Tuesday, December 09, 2008
For the few of you who didn’t attend the Generation Jipange (which evolved into G-Pange all in one day) concert/launch last Saturday, you probably missed being part of the largest music concert gathering in the history of the Kenyan entertainment scene. According to my calculations, there were kitu 65 thousand peeps up in there.
I won’t use this platform to talk about the performances coz the entire launch was aired live on NTV (big up to 'em on that one), but I have to mention that JuaCali still rox more than any other artist in Kenya! So much so, that Mr. Vegas was actually his curtain raiser. Though I also have to big up the organizers of the event for managing such a mammoth crowd of youth.
Anywayz; so after a couple of sizzling hot performances, the Show Stopper, the dapper rapper from Jamaica, Mr. Vegas, checked in on stage at exactly 4:30pm. In true Jamaican dancehall performance style he upped the ante and teased us (the crowd) with an energetic intro. And then he completely lost the plot.
Five minutes into his show Mr. Vegas looked like a puppy that had been abandoned by its mum. He couldn’t connect with the crowd. He tried to play hit after hit, but simply couldn’t get the crowd on its feet. And when he did play a song the crowd got warmed up to, he cut it off! He literally ‘killed us with it then.’ Our heads were held low with disappointment by this rude Jamaican bwoy’s performance.
What cut? I think Mr. Vegas wasn’t briefed that Kenyan’s are not a dancehall crowd per se, but more inclined towards Reggae. He also didn’t understand that Kenyans like artists to perform songs as they sound, as one teenie put it, “on the CD.” He kinda discovered that when he challenged the crowd about their Reggae knowledge, by asking them to sing along to I Wayne's monster hit ‘Can’t Satisfy Her’ - to which they responded to the chorus in sonorous unison. Vegas was awed and at the same time confused by this response. It dawned on him that this was a diehard Reggae crowd, and he was a studio dancehall artist. He had to think fast. His solution? Sing reggae songs. And attempt to sing he did; even if it was not his own composition. In fact, he didn’t take any chances; he belted out Bob Marley tunes with more fervour than Ziggy. This blogger had the opportunity of meeting the dancehall great Sean Paul later on that evening and raised the issue of Mr. Vegas’ performance. According to Sean Paul, Mr. Vegas suffered from a severe ‘fever’ earlier this year and that could’ve affected him somewhat. Sean Paul declined to divulge details as exactly what he meant by fever.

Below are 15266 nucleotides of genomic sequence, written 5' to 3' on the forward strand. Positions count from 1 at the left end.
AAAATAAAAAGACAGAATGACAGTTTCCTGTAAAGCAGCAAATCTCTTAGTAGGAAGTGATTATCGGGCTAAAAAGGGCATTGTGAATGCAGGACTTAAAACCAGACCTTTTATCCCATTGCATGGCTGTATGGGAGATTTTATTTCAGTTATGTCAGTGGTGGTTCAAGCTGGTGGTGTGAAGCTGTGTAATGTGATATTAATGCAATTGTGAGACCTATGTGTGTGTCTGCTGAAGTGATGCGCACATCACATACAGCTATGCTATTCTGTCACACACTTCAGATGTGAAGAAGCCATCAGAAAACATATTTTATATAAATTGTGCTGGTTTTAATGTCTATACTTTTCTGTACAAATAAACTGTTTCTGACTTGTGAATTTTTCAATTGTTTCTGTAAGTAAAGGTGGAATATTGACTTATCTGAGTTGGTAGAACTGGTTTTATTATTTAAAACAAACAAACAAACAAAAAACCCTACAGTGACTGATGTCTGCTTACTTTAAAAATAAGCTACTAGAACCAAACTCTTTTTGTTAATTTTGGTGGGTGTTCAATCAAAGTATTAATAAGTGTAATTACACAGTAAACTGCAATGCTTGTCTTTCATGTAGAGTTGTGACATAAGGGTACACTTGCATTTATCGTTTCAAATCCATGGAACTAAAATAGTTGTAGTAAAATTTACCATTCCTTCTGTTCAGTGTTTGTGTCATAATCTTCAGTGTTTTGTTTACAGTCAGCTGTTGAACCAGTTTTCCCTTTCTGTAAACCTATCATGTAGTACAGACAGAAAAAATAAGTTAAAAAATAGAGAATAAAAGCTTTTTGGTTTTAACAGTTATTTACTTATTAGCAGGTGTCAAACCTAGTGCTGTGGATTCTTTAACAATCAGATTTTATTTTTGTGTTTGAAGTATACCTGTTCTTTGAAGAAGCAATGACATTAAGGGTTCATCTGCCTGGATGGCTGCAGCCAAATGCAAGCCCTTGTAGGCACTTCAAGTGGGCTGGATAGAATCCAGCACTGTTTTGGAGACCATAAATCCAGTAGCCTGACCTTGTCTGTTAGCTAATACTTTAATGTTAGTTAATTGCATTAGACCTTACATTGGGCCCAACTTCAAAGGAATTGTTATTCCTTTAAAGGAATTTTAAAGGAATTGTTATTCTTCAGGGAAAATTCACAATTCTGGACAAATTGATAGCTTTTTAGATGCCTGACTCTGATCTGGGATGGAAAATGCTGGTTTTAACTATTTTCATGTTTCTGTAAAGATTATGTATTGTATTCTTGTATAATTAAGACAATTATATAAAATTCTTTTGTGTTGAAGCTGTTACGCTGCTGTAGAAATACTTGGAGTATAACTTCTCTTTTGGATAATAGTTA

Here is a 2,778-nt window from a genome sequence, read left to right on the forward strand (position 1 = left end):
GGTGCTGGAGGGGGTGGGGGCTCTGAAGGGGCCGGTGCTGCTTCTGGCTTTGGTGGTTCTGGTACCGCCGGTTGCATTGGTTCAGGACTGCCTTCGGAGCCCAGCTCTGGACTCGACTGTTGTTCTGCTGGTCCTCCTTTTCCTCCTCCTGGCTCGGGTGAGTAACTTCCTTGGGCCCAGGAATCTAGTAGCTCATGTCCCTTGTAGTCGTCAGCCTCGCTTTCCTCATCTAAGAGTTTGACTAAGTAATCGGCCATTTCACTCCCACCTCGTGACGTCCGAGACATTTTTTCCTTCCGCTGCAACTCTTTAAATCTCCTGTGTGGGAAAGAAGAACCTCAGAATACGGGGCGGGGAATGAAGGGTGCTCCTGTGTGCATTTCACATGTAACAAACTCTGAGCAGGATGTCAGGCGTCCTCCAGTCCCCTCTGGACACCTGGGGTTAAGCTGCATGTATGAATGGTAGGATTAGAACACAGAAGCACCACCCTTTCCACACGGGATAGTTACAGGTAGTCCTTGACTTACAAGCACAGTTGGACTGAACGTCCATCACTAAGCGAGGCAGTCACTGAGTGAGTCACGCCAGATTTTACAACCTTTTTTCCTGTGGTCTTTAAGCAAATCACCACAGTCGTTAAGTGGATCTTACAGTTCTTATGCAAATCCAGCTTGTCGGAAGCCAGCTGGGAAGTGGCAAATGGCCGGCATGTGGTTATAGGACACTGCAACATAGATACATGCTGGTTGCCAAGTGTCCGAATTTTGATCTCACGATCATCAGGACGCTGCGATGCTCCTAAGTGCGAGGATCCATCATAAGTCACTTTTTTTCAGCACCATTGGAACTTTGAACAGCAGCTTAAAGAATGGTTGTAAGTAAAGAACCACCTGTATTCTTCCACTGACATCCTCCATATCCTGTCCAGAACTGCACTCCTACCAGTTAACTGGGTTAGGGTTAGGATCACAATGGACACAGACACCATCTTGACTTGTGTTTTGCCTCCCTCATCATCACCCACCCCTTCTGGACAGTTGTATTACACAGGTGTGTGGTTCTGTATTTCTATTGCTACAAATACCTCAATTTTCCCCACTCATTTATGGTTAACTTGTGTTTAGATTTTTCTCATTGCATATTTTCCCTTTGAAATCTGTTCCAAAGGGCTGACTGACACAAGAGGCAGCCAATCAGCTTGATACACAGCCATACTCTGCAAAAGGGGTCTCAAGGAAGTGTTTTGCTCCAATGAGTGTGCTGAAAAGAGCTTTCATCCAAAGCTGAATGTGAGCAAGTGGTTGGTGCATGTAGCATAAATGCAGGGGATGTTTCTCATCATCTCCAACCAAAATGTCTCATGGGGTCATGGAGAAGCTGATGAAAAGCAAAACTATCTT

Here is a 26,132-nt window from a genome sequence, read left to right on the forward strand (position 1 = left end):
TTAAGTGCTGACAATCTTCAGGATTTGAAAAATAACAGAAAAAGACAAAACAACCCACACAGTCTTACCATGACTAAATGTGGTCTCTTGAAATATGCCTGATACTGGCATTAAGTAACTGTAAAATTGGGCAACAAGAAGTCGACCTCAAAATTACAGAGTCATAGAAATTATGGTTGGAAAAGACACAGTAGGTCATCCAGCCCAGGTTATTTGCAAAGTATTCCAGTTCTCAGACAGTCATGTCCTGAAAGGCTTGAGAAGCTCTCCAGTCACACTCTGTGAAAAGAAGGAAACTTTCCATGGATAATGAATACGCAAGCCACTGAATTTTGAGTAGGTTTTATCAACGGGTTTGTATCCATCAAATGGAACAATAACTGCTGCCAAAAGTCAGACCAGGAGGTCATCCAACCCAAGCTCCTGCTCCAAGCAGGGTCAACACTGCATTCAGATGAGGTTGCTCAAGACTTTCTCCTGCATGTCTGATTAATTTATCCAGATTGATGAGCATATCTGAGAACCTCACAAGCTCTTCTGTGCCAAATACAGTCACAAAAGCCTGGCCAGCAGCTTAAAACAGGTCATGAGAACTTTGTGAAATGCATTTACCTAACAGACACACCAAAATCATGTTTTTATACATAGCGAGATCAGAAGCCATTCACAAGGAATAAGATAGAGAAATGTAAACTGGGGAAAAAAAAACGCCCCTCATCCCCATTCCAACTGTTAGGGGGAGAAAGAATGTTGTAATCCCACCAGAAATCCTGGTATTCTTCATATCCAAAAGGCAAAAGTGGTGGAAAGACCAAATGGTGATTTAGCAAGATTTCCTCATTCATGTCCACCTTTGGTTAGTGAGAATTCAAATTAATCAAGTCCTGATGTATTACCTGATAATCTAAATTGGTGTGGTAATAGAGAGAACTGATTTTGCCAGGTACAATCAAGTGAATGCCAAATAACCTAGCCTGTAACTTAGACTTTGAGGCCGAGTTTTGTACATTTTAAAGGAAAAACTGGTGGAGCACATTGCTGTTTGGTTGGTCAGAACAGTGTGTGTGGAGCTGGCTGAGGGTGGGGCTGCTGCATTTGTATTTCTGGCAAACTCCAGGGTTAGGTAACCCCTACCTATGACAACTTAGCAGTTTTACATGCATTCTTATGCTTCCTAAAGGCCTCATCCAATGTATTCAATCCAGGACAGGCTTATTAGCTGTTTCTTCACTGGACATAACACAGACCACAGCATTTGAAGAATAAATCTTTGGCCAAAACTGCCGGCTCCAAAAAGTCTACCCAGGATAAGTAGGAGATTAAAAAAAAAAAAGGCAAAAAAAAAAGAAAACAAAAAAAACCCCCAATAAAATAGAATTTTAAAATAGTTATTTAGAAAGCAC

At the end, it was left to JuaCali to save the day after Mr. Vegas left the stage still confused, not sure why he couldn’t connect with the Kenyan crowd.
What’s G-Pange All About?
G-Pange is a re-awakening of the Kenyan youth by tackling real issues that affect their lives. G-Pange is defined by 5 key pillars, or the 5 Geez:
1. G-fahamishe: Every day presents different opportunities. Be aware of what is happening around you, look for the opportunities, learn from your mistakes and live every day to the fullest.
2. G-Amini: Believe in yourself. You are the master of your own destiny. You have the power to change your life today. With faith in yourself, you can move mountains.
3. G-Inue: Focus on your strengths. Remember we are all different and there’s a perfect place in this world for every one of us to succeed. The best football team is not made of strikers alone.
4. G-Jue Hali Yako: Always knowing your HIV status, (and your partner too!) will help you plan for a better future. Whatever your status, you’ll be empowered to make smart choices to stay healthy.
5. G-Tafutie Skillz: Whichever career you choose in life, remember to continuously improve your skills. The time you put into developing your skills will always pay off in the long run.